If you are interested in becoming a homeowner, you may want to know how buying a home will affect your annual taxes. There used to be a lot of talk about homeownership tax deductions, so will your taxes go down after buying a house? Here’s the scoop:
After changes to the U.S. tax code in recent years, there are several homeownership expenses that can be deducted from your yearly taxes. However, most of these deductions are only available if you itemize your tax returns. If you fall into that boat, there are several things you may be able to deduct from year to year to bring down your tax load.
One of the biggest deductions you can claim during your first year of homeownership is for mortgage points. Also known as discount points, each one is equal to 1% of the total mortgage amount and is paid upfront to your lender as a way to “buy down” your mortgage interest rate. For example, paying one point can reduce your rate by roughly 0.25% and two points would bring it down by 0.5% off the market rate. While the points paid can cost you several thousand dollars at the outset of the loan, they can save you a lot of money over the course of the loan. And they can be deducted on your taxes. You can claim the full amount of points you paid in the same year you buy the house as long as your home loan amount was less than $750,000. If you borrowed more than that there is a limit to how much you can claim.
The mortgage interest deduction allows you to claim the total all the interest you paid on your home loan each year. The one stipulation is that you can deduct interest paid on the first $750,000 of the qualifying property. It can be used on either a first or second home as long as it is a personal residence.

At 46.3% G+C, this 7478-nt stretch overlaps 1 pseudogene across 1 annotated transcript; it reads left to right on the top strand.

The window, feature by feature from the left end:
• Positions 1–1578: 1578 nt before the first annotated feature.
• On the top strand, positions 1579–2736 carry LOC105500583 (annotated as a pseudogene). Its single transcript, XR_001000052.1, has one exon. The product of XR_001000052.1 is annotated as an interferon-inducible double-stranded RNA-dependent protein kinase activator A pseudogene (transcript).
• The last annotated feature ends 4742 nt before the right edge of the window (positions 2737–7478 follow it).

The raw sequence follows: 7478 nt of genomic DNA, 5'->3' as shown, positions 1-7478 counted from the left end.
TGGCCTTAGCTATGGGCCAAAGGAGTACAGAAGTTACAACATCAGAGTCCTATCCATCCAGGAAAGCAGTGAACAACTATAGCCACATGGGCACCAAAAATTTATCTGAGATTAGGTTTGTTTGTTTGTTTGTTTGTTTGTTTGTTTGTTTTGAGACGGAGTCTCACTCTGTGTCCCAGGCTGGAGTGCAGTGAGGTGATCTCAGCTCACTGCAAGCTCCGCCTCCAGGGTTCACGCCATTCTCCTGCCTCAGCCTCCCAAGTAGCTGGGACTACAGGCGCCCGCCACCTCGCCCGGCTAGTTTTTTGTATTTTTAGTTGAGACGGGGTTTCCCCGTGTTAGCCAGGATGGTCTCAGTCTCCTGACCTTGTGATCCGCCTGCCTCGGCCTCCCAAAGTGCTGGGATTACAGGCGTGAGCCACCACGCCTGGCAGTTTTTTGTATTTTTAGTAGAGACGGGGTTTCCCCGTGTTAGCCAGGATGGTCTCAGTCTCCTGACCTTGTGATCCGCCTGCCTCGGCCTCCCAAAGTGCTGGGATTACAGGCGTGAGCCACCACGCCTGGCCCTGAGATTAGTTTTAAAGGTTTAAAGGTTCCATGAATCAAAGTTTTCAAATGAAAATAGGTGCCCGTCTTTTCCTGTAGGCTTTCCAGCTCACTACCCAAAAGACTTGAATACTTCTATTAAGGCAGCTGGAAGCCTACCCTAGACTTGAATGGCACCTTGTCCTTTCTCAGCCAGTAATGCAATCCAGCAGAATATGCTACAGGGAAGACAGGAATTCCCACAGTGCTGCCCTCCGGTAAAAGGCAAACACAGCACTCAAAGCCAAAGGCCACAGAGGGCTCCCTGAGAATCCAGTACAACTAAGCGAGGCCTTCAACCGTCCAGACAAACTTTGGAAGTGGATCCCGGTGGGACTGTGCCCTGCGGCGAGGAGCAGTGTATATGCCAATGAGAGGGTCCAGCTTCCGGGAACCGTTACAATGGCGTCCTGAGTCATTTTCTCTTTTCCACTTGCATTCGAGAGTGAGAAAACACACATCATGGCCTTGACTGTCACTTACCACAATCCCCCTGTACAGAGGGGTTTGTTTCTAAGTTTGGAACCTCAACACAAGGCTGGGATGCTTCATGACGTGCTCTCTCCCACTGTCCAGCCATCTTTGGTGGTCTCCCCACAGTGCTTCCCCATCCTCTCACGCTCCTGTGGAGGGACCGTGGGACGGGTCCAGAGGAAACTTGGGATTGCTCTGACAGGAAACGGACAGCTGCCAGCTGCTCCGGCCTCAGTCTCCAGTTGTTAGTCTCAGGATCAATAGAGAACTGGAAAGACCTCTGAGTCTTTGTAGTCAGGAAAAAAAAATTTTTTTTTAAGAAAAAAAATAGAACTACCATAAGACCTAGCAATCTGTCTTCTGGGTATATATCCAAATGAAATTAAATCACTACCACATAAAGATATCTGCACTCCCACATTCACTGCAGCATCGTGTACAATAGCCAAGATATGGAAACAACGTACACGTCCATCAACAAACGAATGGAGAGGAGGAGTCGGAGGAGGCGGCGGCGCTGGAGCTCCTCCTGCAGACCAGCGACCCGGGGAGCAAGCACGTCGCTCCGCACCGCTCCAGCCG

Part of being a homeowner is paying property taxes to help with things like upkeep of state and local roads and education. Fortunately, if you itemize, you can deduct a large portion of this expense. For those married and filing jointly, there is a $10,000 maximum deduction for property tax, and a $5,000 max for those single or filing separately.
If you run your business from your home, your home office expenses can be deducted for a tax break. However, this does not apply to remote employees, just self-employed homeowners. The amount you can deduct is calculated in one of two ways. First, you can add up and provide documentation of all the expenses you spend to operate your business from home, including internet costs, utilities, maintenance, etc. Second, you simply deduct $5 per square foot of office space you have. If your home office is a 200 square foot room, you’d be able to qualify for a $1,000 tax deduction.
Anything you do to increase your home’s value are called capital improvements and their cost can be deducted in the year you sell your house. These home improvements incorporate things like adding an addition or a garage, putting in a swimming pool, replacing the roof or central air conditioning system. You will need records of all improvements to claim the deduction whenever you decide to sell.
Depending on your situation, there may be even more tax deductions available to you as a homeowner. Talk to your tax professional for more details.
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These materials are not from HUD or FHA and were not approved by HUD or a government agency. We do not provide tax, legal or accounting advice. This material has been prepared for informational purposes only, and is not intended to provide, and should not be relied on for, tax, legal or accounting advice.